By Manoj Saxena
General manager, IBM Watson Solutions
When IBM’s Watson computer defeated two all-time champions of the Jeopardy! TV quiz show one year ago (Feb. 14-16), it was the culmination of an intensive four-year research effort by a team of IBM scientists. At the same time, it was the beginning of another quest—a campaign to turn the breakthrough technology into commercial offerings that have the potential to transform whole industries. (Suggestions? Tweet to #WhatShouldWatsonDoNext?)
I feel incredibly fortunate that I got the assignment of heading up the new business, called IBM Watson Solutions. That’s because I’m a serial entrepreneur at heart. Over the past 15 years, I started two software companies and later sold them—the second one to IBM. I stuck with Big Blue after the sale but dreamed of becoming an entrepreneur again some day. Now, my wish has come true—just not in the way I expected.
As general manager of IBM Watson Solutions, I’m running what is essentially a startup within IBM and, at the same time, my little company-within-a-company gets the benefit of IBM’s resources and patient investment philosophy.
We’ll need all of the passion of a startup and all of the patience and resourcefulness of a $100 billion corporate parent because we have an immensely challenging road ahead of us. Jeopardy! showcased Watson at play. What we’re doing now is all about putting Watson to work. (Here’s a CNET article on our efforts.)
First, we have to transform a software program designed to do one thing, play Jeopardy!, into a service that can be used to improve the quality and efficiency of healthcare, financial services, retail, telecommunications and many other industries. At the same time, we have to cultivate relationships with leading organizations in those industries and convince them to be our partners in developing the new applications for the technology. And, since few people have the skills necessary to create and run industry-specific services based on Watson, we have to help build an educational ecosystem that produces a deep talent pool of people with those next-generation skills.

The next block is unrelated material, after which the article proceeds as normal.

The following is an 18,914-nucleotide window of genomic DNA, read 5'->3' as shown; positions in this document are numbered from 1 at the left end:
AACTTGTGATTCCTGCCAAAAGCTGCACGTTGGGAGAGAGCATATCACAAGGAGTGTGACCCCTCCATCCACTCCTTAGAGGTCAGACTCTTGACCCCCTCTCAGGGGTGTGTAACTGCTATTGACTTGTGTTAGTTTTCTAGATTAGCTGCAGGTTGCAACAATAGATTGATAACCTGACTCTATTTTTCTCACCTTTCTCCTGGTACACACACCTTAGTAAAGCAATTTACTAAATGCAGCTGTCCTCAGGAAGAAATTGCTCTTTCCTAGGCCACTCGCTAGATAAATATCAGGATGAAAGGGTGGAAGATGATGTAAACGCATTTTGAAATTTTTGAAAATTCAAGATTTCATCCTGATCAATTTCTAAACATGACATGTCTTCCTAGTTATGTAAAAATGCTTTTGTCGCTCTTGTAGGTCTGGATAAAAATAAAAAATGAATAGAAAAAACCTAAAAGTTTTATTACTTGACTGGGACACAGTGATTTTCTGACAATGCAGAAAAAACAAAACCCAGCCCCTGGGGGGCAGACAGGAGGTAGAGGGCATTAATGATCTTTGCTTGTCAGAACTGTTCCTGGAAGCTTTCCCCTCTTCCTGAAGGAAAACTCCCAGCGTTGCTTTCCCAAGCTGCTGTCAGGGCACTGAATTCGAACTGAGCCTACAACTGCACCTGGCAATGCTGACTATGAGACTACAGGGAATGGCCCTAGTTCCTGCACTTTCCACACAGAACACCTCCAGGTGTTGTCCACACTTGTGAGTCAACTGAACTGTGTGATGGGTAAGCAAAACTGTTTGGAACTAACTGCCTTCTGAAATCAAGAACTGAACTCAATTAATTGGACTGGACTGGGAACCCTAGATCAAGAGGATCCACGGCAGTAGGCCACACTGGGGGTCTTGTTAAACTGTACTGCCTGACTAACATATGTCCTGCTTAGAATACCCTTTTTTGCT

Healthcare is our first target market. It’s an industry that’s ripe for transformation. In the United States, healthcare costs society more than $2.5 trillion a year, yet the country ranks far down the list in terms of healthcare system performance. Too many people die or suffer unnecessarily from incorrect diagnoses and ineffective treatments.
Watson can help in multiple ways. Already we’re working with WellPoint, one of the nation’s largest health benefits companies, to make it possible for Watson to digest millions of pages of research, incorporate the best clinical practices and monitor outcomes to help doctors treat cancer patients. We anticipate that the technology will next be applied to other diseases and could eventually become a ubiquitous bedside and office-visit assistant for doctors and nurses—enabling them to deliver truly personalized care to everyone they serve.
Watson’s potential to help transform the healthcare industry is especially meaningful to me. My mother, who was a doctor in our native India and now lives with my family in Austin, began showing symptoms of dementia two years ago. I’m witnessing close up the decline of a person who was the model of a vibrant, strong professional woman and parent. Now she’s wandering into a fog. It’s tragic. And it didn’t have to be this way. We need new tools to help physicians understand and prevent diseases, and Watson promises to be an important new tool in that battle. I don’t want others to experience what my mother is going through right now.
The first version of Watson beat humans at a challenging mind game. The next versions will help us solve some of our most complex problems and, in the process, alter the way we live and work. That’s the stuff an entrepreneur’s dreams are made of.